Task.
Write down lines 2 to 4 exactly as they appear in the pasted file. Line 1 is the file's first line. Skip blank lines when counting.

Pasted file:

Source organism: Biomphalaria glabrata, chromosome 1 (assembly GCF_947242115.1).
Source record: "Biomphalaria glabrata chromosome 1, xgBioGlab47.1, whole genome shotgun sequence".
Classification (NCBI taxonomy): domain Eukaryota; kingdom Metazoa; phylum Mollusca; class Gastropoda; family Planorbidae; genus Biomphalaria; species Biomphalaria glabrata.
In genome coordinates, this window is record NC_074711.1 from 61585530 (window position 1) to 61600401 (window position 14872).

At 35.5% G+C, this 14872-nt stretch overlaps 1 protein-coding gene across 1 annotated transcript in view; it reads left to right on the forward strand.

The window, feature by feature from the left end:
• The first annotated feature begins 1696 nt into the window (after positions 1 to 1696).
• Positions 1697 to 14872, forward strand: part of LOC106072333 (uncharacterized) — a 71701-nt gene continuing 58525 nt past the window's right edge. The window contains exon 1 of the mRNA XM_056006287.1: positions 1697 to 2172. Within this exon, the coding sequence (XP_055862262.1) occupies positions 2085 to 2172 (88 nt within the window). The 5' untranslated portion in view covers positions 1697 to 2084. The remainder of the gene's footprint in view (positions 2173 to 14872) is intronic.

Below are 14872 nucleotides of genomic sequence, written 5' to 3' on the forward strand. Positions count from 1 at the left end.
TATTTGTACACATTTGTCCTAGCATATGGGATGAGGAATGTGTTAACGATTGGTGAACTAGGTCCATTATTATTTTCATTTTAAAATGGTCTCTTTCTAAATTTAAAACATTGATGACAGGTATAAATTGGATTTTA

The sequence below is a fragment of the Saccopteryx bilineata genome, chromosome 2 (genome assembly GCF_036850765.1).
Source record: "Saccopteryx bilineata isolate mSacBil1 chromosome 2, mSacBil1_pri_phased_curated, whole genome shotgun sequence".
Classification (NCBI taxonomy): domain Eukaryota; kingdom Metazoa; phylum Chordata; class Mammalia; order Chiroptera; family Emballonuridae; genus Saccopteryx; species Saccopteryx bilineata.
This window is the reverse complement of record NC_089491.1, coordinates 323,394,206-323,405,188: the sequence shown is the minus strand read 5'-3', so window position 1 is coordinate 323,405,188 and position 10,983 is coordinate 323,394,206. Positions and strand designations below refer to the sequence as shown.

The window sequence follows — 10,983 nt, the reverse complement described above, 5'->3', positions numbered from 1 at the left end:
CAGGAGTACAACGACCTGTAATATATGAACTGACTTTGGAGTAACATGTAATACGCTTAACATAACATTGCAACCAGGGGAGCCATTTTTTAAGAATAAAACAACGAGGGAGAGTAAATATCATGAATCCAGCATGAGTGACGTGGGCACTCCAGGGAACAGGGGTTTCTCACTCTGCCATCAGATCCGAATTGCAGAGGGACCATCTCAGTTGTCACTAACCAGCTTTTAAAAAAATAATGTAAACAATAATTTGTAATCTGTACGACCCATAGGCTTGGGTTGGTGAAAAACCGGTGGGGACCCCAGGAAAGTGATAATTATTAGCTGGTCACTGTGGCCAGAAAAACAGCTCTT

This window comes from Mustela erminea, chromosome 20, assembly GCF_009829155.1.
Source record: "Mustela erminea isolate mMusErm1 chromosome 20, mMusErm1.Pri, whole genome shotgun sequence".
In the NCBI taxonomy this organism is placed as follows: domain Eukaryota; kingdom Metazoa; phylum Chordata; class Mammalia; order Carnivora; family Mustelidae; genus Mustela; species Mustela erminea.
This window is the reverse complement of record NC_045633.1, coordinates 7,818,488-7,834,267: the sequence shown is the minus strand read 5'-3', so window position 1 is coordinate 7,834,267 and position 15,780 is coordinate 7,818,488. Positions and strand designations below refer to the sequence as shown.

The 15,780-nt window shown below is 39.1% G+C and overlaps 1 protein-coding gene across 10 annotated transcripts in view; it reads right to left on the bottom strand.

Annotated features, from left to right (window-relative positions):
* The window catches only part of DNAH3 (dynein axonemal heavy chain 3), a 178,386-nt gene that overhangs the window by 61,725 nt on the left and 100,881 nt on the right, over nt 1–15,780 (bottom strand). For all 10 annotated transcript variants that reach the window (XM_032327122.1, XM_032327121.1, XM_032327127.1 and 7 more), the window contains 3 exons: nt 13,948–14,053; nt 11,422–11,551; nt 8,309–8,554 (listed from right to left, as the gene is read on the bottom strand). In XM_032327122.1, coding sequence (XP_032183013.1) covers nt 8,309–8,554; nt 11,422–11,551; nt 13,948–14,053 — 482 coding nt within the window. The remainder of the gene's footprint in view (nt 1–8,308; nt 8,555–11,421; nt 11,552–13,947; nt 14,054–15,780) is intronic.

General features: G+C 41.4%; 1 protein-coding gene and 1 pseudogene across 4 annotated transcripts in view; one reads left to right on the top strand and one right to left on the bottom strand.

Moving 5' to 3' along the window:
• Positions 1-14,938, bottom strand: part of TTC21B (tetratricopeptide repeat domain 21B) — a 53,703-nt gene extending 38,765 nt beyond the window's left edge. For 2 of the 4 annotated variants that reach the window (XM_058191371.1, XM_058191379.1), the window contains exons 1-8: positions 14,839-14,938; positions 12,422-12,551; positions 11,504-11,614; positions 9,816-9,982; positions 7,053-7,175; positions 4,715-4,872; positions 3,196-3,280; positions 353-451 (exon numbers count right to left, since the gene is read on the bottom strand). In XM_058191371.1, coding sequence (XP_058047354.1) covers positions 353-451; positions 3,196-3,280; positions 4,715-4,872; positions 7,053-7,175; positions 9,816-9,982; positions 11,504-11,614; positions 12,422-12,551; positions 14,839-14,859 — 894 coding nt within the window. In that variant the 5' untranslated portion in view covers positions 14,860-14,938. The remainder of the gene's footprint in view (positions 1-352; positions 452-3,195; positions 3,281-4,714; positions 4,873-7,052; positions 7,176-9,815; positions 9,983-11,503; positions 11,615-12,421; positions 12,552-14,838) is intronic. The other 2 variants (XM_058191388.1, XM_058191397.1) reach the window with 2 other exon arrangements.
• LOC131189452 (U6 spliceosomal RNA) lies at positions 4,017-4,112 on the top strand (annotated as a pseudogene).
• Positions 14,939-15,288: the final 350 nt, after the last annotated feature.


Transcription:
Source record: "Biomphalaria glabrata chromosome 1, xgBioGlab47.1, whole genome shotgun sequence".
Classification (NCBI taxonomy): domain Eukaryota; kingdom Metazoa; phylum Mollusca; class Gastropoda; family Planorbidae; genus Biomphalaria; species Biomphalaria glabrata.
In genome coordinates, this window is record NC_074711.1 from 61585530 (window position 1) to 61600401 (window position 14872).